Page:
During the Second World War, about 80% of Berlin was destroyed, and about one-third of Berlin’s housing was uninhabitable. With the division of the city into East and West (four quarters: American, British, French (later united as West), and Soviet(East)), each political entity had its own method of rebuilding its side of the city. In West Berlin (until the early 80s), to avoid perpetuating an acceptance of the city division, and with no urban master plan, the method was demolition and evacuation of the ruins to clear the way for new social, modern buildings with emphasis on green open spaces. In the East, they reconstructed the ruins with minimum investment and so kept the traditional typology of dense housing alongside wide boulevards for the party’s parades. So once the wall fell, there were not only two very different cultures but also different urban layouts and housing typologies on either side of the incision. Once the wall was gone, the discussions began regarding the nature of the reconstruction of the remaining urban scar. The discussion focused on the seam between East and West and dealt mainly with the debate over regulation and architectural artistic expression and less about how to bring the two culturally and socially divided sides of the broken city together.
Today, more than 20 years after the wall was taken down and with no clear master plan, it is still present. The scar tissue has perpetuated the incision. The situation may have changed, but the wall’s path is still a strong urban barrier. An interesting location is the area around the Mauer Park. Between two neighborhoods, Gesundbrunnen (Wedding) on the West side and Prenzlauer Berg on the East side, along the path of the former wall (Mauer in German) there is a wide park. The story of the park began after the deterioration of the wall and demonstrates a local civic initiative translated into an urban plan, as well as the importance of a street-level perspective that reveals what a broader master plan might miss.
At first, city planners suggested using the empty path as a highway ramp to connect the center of Berlin with the Berliner Ring, a main road surrounding the city. Residents from the Gleim neighborhood and Odenberger street, both in Prenzlauer Berg on the East side (where the houses are built in a denser manner and have less open spaces) objected to the plan and pushed to convert the road into an urban park. Today, the Mauerpark is a green, creative island, a microcosm connecting the north part of Prenzlauer Berg with the city center via pedestrian paths, playgrounds and greenery, thanks to the residents of the neighborhood initiative Freunde des Mauerpark (Friends of the Mauer Park), an organization that “puts a special focus on the transparent involvement of citizens and a fair
balance of interests.”
Although the Mauer park performs as an interesting seam, hosting a diverse population for a wide range of leisure activities, due to its size and the fact that it breaks up an urban sequence, it also perpetuates a cultural and socio-economic gap. On the one hand, there is Prenzlauer Berg, characterized by Wilhelmine buildings that survived the Second World War and mixed-use streets that cater to a yuppie lifestyle. The neighborhood went through intense gentrification first attracting young, creative people looking for cheap and/or alternative housing. At the same time, foreign investors began purchasing the previously state-owned properties, renovating them and increasing their value, pushing the previous GDR tenants out. At a later stage, affluent people arrived from southern Germany, followed by immigrants from western European countries, maintaining a young age population with a high birth rate.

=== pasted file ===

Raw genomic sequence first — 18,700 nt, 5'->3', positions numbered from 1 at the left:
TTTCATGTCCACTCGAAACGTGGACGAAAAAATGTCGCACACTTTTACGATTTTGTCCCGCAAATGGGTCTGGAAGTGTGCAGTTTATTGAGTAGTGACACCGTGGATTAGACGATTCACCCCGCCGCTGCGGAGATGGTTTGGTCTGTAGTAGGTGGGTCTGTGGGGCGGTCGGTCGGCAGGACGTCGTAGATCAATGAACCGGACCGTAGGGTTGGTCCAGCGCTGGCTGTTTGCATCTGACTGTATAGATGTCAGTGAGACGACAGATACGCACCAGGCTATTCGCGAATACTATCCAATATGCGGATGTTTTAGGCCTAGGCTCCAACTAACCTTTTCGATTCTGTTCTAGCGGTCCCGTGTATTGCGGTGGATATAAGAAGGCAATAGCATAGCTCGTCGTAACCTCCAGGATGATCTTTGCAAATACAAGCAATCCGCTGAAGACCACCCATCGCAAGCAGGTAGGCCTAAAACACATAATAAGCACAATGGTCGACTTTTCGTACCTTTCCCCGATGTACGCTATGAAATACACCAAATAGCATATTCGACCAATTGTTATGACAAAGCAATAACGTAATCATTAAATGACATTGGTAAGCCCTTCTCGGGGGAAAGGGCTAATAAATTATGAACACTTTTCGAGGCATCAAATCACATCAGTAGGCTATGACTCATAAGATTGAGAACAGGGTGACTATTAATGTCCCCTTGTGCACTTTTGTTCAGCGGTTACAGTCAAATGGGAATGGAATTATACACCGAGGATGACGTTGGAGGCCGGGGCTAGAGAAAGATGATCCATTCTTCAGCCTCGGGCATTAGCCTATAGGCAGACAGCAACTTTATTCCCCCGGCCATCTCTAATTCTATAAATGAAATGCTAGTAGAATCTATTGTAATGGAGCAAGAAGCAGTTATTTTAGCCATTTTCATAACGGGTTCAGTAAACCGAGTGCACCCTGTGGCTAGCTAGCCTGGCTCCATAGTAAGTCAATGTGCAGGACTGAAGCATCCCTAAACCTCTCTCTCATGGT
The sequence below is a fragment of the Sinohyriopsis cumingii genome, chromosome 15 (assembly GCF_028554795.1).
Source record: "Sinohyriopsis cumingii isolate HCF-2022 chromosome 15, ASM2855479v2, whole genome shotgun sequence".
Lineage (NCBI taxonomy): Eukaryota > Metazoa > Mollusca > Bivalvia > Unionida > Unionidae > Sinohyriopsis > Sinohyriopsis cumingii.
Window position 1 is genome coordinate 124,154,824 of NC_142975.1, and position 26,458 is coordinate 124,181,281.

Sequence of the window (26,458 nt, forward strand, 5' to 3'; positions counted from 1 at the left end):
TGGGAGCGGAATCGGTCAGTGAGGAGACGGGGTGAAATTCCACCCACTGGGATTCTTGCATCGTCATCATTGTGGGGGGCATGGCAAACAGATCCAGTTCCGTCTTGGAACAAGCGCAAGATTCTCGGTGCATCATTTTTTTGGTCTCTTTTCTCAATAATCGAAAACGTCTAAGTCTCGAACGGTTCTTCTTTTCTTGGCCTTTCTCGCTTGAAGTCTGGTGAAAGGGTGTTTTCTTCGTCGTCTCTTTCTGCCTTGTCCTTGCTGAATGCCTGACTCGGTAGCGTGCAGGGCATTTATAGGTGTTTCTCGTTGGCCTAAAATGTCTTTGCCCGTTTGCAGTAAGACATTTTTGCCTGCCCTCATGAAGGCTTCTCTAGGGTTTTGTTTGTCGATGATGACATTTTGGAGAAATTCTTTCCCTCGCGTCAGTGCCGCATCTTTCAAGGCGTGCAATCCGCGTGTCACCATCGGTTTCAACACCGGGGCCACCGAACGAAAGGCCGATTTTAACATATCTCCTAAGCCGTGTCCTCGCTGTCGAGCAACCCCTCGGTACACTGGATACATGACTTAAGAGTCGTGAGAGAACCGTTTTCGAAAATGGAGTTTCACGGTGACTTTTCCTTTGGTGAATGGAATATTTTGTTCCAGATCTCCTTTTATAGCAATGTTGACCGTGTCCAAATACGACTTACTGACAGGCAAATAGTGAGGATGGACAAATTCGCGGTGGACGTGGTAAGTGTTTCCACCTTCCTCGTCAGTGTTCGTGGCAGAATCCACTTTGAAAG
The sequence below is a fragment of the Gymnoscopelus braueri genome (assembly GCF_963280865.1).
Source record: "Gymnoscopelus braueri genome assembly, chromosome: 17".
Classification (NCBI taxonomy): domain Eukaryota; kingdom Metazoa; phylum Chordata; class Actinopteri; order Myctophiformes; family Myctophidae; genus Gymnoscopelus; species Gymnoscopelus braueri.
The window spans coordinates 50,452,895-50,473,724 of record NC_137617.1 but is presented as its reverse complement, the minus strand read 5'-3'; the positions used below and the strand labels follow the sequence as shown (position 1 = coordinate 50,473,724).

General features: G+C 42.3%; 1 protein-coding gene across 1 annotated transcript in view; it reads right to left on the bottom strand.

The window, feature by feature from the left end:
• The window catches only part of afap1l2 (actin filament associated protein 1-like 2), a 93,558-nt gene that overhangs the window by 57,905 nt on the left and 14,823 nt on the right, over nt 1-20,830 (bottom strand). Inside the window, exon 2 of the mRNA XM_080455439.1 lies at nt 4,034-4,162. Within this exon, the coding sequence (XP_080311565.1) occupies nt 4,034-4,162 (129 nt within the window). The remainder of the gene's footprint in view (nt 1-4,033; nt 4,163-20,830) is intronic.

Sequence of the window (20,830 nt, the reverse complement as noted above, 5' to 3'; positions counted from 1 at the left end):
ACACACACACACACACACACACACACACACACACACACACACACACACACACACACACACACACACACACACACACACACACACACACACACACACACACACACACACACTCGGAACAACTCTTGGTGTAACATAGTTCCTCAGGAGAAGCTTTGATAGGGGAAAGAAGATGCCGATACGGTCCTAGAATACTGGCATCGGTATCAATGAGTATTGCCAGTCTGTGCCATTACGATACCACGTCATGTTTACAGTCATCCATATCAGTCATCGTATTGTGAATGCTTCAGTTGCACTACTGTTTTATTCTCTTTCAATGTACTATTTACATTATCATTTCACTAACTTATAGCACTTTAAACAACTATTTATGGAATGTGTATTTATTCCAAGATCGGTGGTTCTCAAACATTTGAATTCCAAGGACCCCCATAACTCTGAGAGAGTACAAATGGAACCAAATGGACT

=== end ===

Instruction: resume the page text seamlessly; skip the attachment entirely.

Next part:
On the other hand, on the West side, there is Gesundbrunen (Wedding). Before the wall was built in 1961, the area between the Humboldt Park and what is now Gesundbrunnen-Center was a popular leisure street attracting many people from the East side due to its proximity to the East and its commercial offer. Once the wall was constructed and the Gesundbrunnen area emptied of people, the whole neighborhood started to decline. In parallel, the German government signed an agreement with Turkey which resulted in a wave of migration: 825,383 people arriving mainly from the Turkish countryside. Looking for cheap housing, they found their new homes in Gesundbrunnen. From the mid-1950s to the early 70s, there were social government initiatives to develop new housing typologies and promote urban renewal. However, today, Wedding is one of the poorest neighborhoods in Berlin, with about 17% of the population supported by welfare, an unemployment rate of about 26%, and 27% of residents living below the poverty line.